I made this sweater a couple months before the pixie bonnet that I have shared in a previous post but it’s a favorite of mine so I felt it deserved it’s own post! I finished it December 2016. This is the second pullover I’ve made for my little girl and after much trial and error in the beginning, the end results was perfect. This piece is called the “Perla Sweater” and it’s designed by Alejandra Graterol. You can find this patter for sale on ravelry HERE. You can also find her on instagram as kurokiknitting.
The yarn I choose was Quince & Co. Chickadee in the colorway “sorbet.” This was the first time knitting with Chickadee and I must say I’m impressed. The face that it’s 100% American wool is also really apealling to me. (I liked it so much I am currently in the process of working on a bonnet collection made solely in this yarn). According to my project notes, I used about 162 grams of yarn which was just over 3 skeins.
The sweater is worked top-down and it utilizes the tubular cast on. I love the finished look that this gives. The first time I made this it was very wide and was going to be too large on my daughter to even make it work. I ended up ripping it out and starting over and although I didn’t make clear notes as to what I did differently, I think I went down one size. I have learned one thing with this project and that’s that when knitting in this type of brioche stitch, it is much looser/stretch than regular ole stockinette stitch. But second time’s the charm. The designer even noticed my project notes stating I had issues and she reached out to me to see if she could help in any way!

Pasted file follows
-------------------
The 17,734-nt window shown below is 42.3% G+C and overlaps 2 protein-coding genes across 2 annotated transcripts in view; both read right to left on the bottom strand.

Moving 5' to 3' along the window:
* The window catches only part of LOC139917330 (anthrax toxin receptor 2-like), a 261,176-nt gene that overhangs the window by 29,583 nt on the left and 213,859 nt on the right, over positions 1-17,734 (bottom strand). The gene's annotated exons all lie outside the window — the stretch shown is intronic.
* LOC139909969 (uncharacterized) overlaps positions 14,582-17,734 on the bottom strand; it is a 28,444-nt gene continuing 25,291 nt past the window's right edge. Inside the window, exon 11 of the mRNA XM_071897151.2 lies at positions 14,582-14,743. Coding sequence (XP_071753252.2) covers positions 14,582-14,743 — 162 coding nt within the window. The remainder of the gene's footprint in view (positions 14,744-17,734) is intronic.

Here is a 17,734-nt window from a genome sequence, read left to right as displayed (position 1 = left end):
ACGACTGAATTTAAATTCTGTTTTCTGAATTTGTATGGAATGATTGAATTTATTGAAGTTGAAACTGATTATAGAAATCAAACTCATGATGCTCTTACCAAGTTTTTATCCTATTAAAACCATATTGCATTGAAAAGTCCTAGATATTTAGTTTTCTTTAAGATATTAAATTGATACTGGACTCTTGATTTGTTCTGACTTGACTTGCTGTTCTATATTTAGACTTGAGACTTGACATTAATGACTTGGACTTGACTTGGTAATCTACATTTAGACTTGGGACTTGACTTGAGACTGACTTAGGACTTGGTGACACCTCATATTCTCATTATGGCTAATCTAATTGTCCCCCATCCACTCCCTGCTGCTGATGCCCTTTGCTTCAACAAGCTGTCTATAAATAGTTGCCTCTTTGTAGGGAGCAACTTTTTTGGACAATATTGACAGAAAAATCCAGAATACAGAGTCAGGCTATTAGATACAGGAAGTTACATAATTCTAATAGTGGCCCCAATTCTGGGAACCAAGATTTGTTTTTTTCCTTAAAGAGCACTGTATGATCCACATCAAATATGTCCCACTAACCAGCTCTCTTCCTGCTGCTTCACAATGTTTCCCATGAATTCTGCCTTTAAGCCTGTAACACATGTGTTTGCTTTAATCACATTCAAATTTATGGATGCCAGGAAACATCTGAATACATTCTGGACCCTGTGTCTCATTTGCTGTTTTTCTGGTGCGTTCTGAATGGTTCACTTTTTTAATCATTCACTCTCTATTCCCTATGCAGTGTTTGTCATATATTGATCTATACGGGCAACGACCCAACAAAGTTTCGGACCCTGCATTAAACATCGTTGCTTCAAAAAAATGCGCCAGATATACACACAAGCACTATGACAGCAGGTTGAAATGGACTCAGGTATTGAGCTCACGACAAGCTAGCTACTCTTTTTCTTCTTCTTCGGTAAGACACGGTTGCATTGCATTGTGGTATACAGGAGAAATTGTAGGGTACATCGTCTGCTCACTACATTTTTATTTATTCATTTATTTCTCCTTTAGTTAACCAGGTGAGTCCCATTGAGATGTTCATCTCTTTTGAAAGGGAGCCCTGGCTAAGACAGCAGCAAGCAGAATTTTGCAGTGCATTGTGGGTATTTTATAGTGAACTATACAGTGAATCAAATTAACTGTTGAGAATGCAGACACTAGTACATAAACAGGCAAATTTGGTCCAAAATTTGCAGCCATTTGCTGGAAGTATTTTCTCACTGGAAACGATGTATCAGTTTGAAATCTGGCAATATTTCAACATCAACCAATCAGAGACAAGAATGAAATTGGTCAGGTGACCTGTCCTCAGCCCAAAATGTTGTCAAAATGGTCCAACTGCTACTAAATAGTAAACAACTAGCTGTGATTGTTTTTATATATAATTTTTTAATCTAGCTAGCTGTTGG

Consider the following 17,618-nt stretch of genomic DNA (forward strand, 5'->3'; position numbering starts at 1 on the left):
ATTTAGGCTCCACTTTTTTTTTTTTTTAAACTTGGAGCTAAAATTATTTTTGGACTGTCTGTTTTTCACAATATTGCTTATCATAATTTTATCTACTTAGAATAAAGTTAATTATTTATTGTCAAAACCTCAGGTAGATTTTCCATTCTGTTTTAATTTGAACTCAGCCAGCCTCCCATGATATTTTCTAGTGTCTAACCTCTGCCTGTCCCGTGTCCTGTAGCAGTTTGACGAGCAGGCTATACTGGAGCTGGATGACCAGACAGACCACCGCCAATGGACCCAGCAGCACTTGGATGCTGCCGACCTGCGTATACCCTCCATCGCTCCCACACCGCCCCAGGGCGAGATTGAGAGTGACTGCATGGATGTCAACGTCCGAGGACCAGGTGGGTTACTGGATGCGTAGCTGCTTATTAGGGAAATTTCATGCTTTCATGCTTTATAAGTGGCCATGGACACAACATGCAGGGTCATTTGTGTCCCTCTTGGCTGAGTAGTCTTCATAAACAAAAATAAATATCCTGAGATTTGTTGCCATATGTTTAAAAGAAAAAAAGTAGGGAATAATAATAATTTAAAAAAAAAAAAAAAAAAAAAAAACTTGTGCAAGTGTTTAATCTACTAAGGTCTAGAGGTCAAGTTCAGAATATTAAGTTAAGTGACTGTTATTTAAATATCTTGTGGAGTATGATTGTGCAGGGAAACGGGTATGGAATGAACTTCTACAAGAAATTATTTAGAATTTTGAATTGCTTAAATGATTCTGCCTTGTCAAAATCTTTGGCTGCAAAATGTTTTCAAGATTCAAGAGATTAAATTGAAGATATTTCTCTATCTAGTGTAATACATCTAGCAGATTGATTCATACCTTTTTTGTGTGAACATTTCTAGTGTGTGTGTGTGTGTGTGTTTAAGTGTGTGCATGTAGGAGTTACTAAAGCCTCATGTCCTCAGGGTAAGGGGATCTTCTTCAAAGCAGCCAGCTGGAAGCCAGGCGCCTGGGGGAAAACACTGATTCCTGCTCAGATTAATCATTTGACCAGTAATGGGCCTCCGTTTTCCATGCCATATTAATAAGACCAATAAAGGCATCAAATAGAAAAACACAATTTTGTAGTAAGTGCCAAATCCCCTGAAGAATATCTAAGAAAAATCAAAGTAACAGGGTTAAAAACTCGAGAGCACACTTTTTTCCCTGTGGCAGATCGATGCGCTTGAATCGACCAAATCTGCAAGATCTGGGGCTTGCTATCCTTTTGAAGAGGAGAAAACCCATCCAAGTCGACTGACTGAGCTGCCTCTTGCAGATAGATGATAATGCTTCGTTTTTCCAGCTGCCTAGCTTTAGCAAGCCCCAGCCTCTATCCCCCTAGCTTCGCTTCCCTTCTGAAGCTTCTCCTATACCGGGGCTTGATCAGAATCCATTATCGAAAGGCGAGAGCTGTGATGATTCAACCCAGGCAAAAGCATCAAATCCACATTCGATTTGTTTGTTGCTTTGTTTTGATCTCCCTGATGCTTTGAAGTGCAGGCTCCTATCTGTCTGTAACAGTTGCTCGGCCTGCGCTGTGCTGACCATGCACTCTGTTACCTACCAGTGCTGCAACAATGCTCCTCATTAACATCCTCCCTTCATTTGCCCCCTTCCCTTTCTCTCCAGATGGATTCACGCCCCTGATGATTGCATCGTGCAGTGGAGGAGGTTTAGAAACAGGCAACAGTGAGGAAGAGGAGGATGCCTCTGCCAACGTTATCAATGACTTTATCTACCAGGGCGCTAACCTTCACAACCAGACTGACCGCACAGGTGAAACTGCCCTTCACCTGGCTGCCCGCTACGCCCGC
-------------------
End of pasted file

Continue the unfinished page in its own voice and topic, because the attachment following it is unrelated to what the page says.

The raglan increases are so lovely and this textured stitch is really quite squishy and comfortable. My daughter loves to wear it.
Just the other day we had an exceptionally cool day (in July) so I grabbed this sweater off the shelf and my camera too and we headed outside for a mini photo shoot. I was so happy to see that it still fit and I am hopeful that she will be able to wear it this winter, giving her two seasons out of it. Yippee!
I know she’s mine but she’s just the cutest!
I have long admired the knitted works of a woman who lives on the Swedish island of Gotland. I was first introduced a short time ago through instagram (I think) and I have since been a fan. She and her husband produce a monthly video blog together on their YouTube channel called Kammebornia and they have such charm and a warming invite to them. They truly live in a fairy tale land; the scenery is gorgeous, the architecture is lovely and the old ruins are breathtaking as well as the many beaches and woods combined. If you’ve never checked it out I highly recommend it as my favorite knitting podcast: Kammebornia YouTube. So what does that have to do with this Knit-A-Long? In conjunction with Järbo Garn, she is hosting this KAL of the Afmæli Sweater which is a pattern designed by Védís Jónsdóttir for Ìstex back in 2011 in honor of their 20th anniversary. I have been busy lately with my etsy shop that I haven’t had the time to do any personal knitting for myself so I took the month of August off from my knitting sales to concentrate on a few items for myself and my family.